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Gypsy Chanting Cake
80b883
*Ahem*
"We must first assert ground rules and statements, as to prevent confusion. Each noodle, for all intents and purposes, is either unbroken or treated as unbroken. Second, the creation of a loop is represented in Euclidian space as a singular element with one side and nonconcave (between two points in the noodle, there exists a point that is not covered by any matter from said noodle). Third, once two pieces of noodles are tied they will be considered conjoined as part of a potential loop and not an actual loop in the tie. Fourth, at no point may any three noodle ends and/or beginnings tie in the same knot. Finally, chain links between different sets of noodle loops have no effect on this question whatsoever.
There are N noodle beginnings, and N noodle ends. Let us begin by propositioning the fact that this noodletying process will always result in at least one loop: If we conjoin any X noodle(s) together, then there will remain exactly N  X noodle beginnings and N  X noodle endings remaining. As we cannot stop while any beginnings or endings remain, we must create at least a single loop, which in the worstcase scenario would consist of every noodle tied from fronttoend and then conjoined with the last pair of beginning and end to form a straight loop.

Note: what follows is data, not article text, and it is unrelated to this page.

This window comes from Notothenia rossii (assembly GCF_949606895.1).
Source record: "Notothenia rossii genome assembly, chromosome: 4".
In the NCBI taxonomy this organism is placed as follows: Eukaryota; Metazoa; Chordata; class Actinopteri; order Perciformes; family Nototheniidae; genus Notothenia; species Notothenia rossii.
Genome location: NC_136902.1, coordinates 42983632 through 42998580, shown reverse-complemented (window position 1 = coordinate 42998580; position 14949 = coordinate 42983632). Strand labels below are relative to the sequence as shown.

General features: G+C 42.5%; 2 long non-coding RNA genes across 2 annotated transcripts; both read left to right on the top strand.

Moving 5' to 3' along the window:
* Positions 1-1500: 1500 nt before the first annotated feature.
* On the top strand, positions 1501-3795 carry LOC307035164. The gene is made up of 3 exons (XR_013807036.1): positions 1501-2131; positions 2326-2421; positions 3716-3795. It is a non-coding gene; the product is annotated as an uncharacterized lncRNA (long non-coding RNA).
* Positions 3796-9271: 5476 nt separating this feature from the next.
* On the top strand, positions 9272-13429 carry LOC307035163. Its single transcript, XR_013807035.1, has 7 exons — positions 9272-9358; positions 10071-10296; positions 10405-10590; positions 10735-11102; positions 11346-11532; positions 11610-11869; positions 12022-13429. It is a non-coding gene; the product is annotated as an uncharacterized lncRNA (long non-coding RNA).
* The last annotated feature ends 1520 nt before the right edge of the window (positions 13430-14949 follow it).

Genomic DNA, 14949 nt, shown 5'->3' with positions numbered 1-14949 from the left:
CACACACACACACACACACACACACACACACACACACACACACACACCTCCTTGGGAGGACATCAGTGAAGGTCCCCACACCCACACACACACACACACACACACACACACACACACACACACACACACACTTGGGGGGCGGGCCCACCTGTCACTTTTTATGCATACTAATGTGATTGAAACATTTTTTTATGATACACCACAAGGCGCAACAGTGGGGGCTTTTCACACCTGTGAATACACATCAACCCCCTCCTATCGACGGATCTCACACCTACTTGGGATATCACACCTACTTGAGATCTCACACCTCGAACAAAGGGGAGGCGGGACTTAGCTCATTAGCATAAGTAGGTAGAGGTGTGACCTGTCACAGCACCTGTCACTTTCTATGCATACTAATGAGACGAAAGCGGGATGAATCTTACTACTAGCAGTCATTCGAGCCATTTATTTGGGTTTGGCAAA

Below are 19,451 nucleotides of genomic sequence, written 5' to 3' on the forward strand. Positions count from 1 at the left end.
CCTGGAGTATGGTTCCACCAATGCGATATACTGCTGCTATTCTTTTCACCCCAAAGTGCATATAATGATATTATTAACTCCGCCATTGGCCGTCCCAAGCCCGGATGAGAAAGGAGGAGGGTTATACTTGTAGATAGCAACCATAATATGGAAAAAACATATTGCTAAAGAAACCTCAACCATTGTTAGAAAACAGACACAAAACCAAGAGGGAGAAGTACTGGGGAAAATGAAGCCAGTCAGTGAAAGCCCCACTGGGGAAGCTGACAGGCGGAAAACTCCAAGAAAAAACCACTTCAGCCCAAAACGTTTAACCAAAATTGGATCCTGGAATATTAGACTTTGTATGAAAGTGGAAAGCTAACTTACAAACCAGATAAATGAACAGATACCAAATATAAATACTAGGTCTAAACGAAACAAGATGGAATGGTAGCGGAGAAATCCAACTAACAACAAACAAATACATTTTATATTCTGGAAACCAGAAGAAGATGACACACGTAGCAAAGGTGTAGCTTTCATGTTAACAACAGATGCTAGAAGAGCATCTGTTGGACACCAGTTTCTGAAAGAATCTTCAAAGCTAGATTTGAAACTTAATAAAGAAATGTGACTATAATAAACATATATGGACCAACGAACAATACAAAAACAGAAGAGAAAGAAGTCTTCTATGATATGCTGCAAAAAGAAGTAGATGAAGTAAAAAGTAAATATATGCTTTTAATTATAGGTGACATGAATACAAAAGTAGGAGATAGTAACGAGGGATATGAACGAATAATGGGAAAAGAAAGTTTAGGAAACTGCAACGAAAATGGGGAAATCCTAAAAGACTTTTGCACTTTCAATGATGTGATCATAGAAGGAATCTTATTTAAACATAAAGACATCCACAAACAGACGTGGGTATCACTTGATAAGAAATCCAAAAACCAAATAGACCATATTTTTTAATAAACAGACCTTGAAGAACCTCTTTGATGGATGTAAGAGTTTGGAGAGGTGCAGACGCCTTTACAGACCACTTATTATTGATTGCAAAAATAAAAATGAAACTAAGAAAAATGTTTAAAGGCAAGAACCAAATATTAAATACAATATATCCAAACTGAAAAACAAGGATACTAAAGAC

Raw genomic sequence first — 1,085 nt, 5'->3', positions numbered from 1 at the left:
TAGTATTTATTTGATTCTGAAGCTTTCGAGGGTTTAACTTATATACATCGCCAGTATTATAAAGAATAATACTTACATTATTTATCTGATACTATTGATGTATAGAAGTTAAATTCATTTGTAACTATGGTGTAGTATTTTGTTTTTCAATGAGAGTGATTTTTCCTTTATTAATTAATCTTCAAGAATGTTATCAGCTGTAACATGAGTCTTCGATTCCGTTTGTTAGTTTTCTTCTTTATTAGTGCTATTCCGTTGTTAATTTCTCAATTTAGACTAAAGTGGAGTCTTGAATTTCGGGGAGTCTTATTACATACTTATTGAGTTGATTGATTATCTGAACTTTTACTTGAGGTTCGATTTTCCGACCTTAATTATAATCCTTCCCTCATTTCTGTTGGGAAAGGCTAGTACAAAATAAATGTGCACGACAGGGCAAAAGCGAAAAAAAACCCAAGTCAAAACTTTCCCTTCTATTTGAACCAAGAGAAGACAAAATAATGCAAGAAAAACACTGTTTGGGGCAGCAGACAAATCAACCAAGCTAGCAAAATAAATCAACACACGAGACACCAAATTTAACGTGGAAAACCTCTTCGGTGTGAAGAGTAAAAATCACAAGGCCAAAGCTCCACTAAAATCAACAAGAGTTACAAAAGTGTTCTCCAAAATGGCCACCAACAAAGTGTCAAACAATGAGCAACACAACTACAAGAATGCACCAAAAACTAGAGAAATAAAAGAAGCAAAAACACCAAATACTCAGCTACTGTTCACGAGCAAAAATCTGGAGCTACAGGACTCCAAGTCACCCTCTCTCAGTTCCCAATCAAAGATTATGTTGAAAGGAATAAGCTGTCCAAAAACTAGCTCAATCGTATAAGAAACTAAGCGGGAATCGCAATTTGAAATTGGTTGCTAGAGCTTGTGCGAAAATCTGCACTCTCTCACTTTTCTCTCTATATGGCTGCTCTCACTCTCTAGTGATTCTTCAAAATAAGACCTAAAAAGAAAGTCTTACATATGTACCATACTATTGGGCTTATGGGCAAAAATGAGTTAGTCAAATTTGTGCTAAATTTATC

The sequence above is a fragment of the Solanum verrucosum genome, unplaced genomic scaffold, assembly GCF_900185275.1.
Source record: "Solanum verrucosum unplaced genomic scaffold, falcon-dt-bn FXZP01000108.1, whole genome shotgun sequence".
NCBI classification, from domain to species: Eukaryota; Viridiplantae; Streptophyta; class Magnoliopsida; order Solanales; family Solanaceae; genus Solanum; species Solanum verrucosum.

Let us assume there are 2X noodle ends remaining (it has to be an even number, as each noodle has two ends). You select 1 of these 2X noodle ends. Of any possible noodle end you choose, there are exactly 2X1 potential noodle ends to tie it to. There are two outcomes: (A) you complete a loop, or (B) you tie two unlooped noodles together. The probability of situation A is exactly 1/(2X1), as that would require you to select at random the noodle end that is directly connected to the end you originally selected. As A and B are mutually exclusive and the only possible situations, the probability of situation B is therefore 1  P(A) = (2X2)/(2X1). As a direct result, there are now (2X2) noodle ends remaining. We can now safely assume that any tied noodles can be treated as a single noodle, and any loops will have no impact on the remaining noodle ties. Situation A results in 1 extra noodle loop while situation B results in 0 extra noodle loops.
The answer uses probability and induction: If there is one noodle, then the number of loops that can be created by this process is 1, and therefore the average is 1. If there are N noodles, then the number of loops that are created on average is (Number of noodles created from combining a noodle string with its end * Probability of combining a noodle string with its end + Number of noodles created from combining a noodle string with anything other than its end * Probability of combining a noodle string with anything other than its end)+Y = (1*1/(2N1)+0*(2N2)/(2N1))+Y = (1/(2N1))+Y, where Y is the number of loops that are created on average for N1 noodles."